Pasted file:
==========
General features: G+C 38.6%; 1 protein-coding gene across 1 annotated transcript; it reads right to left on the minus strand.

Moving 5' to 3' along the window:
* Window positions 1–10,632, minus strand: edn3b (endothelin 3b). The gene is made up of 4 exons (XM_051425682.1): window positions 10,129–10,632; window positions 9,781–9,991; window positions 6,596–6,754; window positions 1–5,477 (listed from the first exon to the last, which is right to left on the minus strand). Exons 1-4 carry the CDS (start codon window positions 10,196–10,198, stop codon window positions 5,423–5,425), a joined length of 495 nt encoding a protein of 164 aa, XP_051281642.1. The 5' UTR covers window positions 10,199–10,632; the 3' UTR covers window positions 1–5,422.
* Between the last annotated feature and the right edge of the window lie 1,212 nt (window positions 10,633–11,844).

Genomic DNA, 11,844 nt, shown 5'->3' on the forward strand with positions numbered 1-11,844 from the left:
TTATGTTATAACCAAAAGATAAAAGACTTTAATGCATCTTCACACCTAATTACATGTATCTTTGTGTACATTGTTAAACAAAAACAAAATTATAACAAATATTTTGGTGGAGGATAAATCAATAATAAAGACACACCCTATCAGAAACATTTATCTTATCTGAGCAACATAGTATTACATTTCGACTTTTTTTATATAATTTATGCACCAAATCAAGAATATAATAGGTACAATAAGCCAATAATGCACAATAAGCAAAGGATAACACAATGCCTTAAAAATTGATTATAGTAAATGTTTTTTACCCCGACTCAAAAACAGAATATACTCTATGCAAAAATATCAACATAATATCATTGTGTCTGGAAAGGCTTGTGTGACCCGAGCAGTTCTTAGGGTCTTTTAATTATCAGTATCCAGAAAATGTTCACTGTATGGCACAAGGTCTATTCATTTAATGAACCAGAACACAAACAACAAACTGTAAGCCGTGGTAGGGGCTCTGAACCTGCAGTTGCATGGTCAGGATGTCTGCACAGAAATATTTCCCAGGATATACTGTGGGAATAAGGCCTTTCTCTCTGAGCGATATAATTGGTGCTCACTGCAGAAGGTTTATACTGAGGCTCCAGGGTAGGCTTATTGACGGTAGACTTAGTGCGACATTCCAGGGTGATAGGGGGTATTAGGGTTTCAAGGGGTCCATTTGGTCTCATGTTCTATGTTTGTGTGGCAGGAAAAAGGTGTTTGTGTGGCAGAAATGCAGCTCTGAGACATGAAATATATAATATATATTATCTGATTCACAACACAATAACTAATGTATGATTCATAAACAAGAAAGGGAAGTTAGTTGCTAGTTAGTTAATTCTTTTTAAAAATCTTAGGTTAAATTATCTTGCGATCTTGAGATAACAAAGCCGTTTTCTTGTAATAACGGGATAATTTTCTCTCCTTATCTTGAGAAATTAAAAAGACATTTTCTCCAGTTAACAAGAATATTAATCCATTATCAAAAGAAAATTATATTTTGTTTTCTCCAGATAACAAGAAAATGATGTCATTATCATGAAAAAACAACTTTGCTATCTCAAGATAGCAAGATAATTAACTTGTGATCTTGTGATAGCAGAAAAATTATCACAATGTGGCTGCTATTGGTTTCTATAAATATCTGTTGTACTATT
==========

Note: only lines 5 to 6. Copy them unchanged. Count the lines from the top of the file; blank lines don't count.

Genomic DNA, 11,844 nt, shown 5'->3' on the forward strand with positions numbered 1-11,844 from the left:
TTATGTTATAACCAAAAGATAAAAGACTTTAATGCATCTTCACACCTAATTACATGTATCTTTGTGTACATTGTTAAACAAAAACAAAATTATAACAAATATTTTGGTGGAGGATAAATCAATAATAAAGACACACCCTATCAGAAACATTTATCTTATCTGAGCAACATAGTATTACATTTCGACTTTTTTTATATAATTTATGCACCAAATCAAGAATATAATAGGTACAATAAGCCAATAATGCACAATAAGCAAAGGATAACACAATGCCTTAAAAATTGATTATAGTAAATGTTTTTTACCCCGACTCAAAAACAGAATATACTCTATGCAAAAATATCAACATAATATCATTGTGTCTGGAAAGGCTTGTGTGACCCGAGCAGTTCTTAGGGTCTTTTAATTATCAGTATCCAGAAAATGTTCACTGTATGGCACAAGGTCTATTCATTTAATGAACCAGAACACAAACAACAAACTGTAAGCCGTGGTAGGGGCTCTGAACCTGCAGTTGCATGGTCAGGATGTCTGCACAGAAATATTTCCCAGGATATACTGTGGGAATAAGGCCTTTCTCTCTGAGCGATATAATTGGTGCTCACTGCAGAAGGTTTATACTGAGGCTCCAGGGTAGGCTTATTGACGGTAGACTTAGTGCGACATTCCAGGGTGATAGGGGGTATTAGGGTTTCAAGGGGTCCATTTGGTCTCATGTTCTATGTTTGTGTGGCAGGAAAAAGGTGTTTGTGTGGCAGAAATGCAGCTCTGAGACATGAAATATATAATATATATTATCTGATTCACAACACAATAACTAATGTATGATTCATAAACAAGAAAGGGAAGTTAGTTGCTAGTTAGTTAATTCTTTTTAAAAATCTTAGGTTAAATTATCTTGCGATCTTGAGATAACAAAGCCGTTTTCTTGTAATAACGGGATAATTTTCTCTCCTTATCTTGAGAAATTAAAAAGACATTTTCTCCAGTTAACAAGAATATTAATCCATTATCAAAAGAAAATTATATTTTGTTTTCTCCAGATAACAAGAAAATGATGTCATTATCATGAAAAAACAACTTTGCTATCTCAAGATAGCAAGATAATTAACTTGTGATCTTGTGATAGCAGAAAAATTATCACAATGTGGCTGCTATTGGTTTCTATAAATATCTGTTGTACTATT